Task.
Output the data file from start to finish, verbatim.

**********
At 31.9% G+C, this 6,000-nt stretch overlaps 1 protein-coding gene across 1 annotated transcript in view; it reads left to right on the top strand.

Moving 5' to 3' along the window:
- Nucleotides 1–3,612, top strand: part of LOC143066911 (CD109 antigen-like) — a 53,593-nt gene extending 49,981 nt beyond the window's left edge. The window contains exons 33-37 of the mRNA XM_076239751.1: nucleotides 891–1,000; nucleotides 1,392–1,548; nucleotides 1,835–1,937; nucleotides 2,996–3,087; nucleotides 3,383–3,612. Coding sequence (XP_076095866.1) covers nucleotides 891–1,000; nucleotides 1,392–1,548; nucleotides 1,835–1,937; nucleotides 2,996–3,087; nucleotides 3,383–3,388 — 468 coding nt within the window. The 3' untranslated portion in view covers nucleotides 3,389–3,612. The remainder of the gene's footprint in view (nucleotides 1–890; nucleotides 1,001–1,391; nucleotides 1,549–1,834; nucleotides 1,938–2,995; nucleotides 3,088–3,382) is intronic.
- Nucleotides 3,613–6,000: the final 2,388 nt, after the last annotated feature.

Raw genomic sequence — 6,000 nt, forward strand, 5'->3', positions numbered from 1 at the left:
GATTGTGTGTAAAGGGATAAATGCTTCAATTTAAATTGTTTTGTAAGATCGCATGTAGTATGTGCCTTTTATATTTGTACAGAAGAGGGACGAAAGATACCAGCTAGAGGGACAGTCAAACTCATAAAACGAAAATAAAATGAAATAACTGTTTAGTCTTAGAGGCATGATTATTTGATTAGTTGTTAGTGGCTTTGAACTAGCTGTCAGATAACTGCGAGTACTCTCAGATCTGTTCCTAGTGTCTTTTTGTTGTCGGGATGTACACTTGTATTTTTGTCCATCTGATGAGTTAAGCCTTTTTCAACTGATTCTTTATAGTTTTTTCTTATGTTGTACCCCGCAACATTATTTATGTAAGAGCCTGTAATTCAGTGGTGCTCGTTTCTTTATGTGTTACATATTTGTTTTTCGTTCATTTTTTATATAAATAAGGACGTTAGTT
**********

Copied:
At 31.9% G+C, this 6,000-nt stretch overlaps 1 protein-coding gene across 1 annotated transcript in view; it reads left to right on the top strand.

Moving 5' to 3' along the window:
- Nucleotides 1–3,612, top strand: part of LOC143066911 (CD109 antigen-like) — a 53,593-nt gene extending 49,981 nt beyond the window's left edge. The window contains exons 33-37 of the mRNA XM_076239751.1: nucleotides 891–1,000; nucleotides 1,392–1,548; nucleotides 1,835–1,937; nucleotides 2,996–3,087; nucleotides 3,383–3,612. Coding sequence (XP_076095866.1) covers nucleotides 891–1,000; nucleotides 1,392–1,548; nucleotides 1,835–1,937; nucleotides 2,996–3,087; nucleotides 3,383–3,388 — 468 coding nt within the window. The 3' untranslated portion in view covers nucleotides 3,389–3,612. The remainder of the gene's footprint in view (nucleotides 1–890; nucleotides 1,001–1,391; nucleotides 1,549–1,834; nucleotides 1,938–2,995; nucleotides 3,088–3,382) is intronic.
- Nucleotides 3,613–6,000: the final 2,388 nt, after the last annotated feature.

Raw genomic sequence — 6,000 nt, forward strand, 5'->3', positions numbered from 1 at the left:
GATTGTGTGTAAAGGGATAAATGCTTCAATTTAAATTGTTTTGTAAGATCGCATGTAGTATGTGCCTTTTATATTTGTACAGAAGAGGGACGAAAGATACCAGCTAGAGGGACAGTCAAACTCATAAAACGAAAATAAAATGAAATAACTGTTTAGTCTTAGAGGCATGATTATTTGATTAGTTGTTAGTGGCTTTGAACTAGCTGTCAGATAACTGCGAGTACTCTCAGATCTGTTCCTAGTGTCTTTTTGTTGTCGGGATGTACACTTGTATTTTTGTCCATCTGATGAGTTAAGCCTTTTTCAACTGATTCTTTATAGTTTTTTCTTATGTTGTACCCCGCAACATTATTTATGTAAGAGCCTGTAATTCAGTGGTGCTCGTTTCTTTATGTGTTACATATTTGTTTTTCGTTCATTTTTTATATAAATAAGGACGTTAGTT